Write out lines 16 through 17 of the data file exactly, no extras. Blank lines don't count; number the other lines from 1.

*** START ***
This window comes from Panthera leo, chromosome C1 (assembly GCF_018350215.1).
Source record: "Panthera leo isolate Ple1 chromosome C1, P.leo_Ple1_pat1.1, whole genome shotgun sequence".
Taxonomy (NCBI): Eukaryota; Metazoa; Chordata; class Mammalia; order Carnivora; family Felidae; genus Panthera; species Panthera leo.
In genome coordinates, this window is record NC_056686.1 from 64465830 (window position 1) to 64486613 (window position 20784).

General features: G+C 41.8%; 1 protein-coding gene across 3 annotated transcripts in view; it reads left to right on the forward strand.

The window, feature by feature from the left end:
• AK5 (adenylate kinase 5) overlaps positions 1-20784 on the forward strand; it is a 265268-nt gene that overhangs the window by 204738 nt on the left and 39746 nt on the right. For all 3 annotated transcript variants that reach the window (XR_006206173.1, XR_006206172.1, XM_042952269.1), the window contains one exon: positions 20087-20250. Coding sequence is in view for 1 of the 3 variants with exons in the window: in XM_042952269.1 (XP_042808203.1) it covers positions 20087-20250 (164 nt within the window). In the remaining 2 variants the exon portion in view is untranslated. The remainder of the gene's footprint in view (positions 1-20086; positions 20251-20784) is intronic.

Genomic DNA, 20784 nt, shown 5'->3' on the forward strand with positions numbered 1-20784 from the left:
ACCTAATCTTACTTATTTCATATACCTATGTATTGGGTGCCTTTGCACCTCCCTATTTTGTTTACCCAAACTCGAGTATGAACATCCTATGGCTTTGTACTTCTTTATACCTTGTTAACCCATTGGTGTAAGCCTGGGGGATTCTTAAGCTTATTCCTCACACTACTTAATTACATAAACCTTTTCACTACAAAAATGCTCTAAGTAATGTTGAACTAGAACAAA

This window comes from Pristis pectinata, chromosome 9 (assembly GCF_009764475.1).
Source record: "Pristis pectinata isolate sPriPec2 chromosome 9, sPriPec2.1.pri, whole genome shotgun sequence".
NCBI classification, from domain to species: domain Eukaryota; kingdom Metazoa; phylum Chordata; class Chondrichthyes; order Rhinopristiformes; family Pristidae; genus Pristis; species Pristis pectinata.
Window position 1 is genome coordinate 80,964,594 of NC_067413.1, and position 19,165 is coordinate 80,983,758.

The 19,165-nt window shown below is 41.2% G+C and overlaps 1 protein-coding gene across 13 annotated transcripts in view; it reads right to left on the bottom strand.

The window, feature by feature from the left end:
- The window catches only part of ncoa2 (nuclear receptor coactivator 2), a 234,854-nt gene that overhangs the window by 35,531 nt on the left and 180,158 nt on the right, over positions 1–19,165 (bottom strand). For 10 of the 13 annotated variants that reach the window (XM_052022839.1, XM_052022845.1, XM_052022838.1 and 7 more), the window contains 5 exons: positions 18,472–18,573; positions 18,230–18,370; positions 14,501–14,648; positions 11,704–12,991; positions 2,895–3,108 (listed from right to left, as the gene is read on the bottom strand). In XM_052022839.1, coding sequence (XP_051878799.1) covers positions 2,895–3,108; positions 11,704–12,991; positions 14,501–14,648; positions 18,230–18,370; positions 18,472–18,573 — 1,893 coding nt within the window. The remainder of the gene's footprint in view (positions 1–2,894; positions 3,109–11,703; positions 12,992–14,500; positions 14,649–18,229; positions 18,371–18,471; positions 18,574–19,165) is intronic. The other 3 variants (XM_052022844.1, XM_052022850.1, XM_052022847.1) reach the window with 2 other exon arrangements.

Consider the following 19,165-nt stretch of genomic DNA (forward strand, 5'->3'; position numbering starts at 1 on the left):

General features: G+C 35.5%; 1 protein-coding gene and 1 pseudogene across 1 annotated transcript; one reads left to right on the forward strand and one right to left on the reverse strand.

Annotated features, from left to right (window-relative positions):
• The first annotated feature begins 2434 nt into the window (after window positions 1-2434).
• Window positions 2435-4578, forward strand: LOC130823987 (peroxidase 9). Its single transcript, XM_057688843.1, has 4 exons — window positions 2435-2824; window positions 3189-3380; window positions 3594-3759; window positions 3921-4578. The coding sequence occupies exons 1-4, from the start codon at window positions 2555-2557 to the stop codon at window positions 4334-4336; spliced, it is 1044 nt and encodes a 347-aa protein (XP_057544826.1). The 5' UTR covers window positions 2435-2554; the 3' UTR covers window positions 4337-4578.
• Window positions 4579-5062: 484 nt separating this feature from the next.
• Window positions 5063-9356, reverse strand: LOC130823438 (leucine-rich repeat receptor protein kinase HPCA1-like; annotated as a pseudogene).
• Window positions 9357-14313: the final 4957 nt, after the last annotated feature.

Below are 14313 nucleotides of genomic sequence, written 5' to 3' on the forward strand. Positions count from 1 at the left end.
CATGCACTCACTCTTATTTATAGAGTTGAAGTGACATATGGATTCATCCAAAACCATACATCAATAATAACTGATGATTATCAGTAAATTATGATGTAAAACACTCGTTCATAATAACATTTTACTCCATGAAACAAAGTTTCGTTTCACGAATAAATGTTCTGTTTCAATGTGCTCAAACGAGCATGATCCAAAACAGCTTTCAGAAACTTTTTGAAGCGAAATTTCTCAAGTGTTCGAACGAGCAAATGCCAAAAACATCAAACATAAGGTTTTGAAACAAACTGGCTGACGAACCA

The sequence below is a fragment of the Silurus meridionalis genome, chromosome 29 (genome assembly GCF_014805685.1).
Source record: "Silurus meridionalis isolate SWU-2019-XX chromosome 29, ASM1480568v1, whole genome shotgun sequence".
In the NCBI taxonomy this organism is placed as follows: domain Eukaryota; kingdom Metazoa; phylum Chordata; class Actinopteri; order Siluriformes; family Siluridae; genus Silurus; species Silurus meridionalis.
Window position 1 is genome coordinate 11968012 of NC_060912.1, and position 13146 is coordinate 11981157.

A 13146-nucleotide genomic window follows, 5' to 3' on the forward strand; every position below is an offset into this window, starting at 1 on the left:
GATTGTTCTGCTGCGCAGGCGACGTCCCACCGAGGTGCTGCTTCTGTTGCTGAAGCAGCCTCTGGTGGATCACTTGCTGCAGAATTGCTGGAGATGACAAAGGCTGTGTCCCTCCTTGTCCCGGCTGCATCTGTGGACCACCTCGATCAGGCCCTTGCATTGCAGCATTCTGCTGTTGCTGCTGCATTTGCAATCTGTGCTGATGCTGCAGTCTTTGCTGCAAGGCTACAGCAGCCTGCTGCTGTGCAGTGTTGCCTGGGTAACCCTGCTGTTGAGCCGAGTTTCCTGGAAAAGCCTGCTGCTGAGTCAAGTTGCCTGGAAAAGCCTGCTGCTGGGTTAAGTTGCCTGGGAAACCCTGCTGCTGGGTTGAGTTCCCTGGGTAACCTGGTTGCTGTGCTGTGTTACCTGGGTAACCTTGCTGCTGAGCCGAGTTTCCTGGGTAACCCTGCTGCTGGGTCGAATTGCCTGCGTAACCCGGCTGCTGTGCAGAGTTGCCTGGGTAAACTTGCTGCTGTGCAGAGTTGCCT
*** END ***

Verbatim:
- The window catches only part of ncoa2 (nuclear receptor coactivator 2), a 234,854-nt gene that overhangs the window by 35,531 nt on the left and 180,158 nt on the right, over positions 1–19,165 (bottom strand). For 10 of the 13 annotated variants that reach the window (XM_052022839.1, XM_052022845.1, XM_052022838.1 and 7 more), the window contains 5 exons: positions 18,472–18,573; positions 18,230–18,370; positions 14,501–14,648; positions 11,704–12,991; positions 2,895–3,108 (listed from right to left, as the gene is read on the bottom strand). In XM_052022839.1, coding sequence (XP_051878799.1) covers positions 2,895–3,108; positions 11,704–12,991; positions 14,501–14,648; positions 18,230–18,370; positions 18,472–18,573 — 1,893 coding nt within the window. The remainder of the gene's footprint in view (positions 1–2,894; positions 3,109–11,703; positions 12,992–14,500; positions 14,649–18,229; positions 18,371–18,471; positions 18,574–19,165) is intronic. The other 3 variants (XM_052022844.1, XM_052022850.1, XM_052022847.1) reach the window with 2 other exon arrangements.

Consider the following 19,165-nt stretch of genomic DNA (forward strand, 5'->3'; position numbering starts at 1 on the left):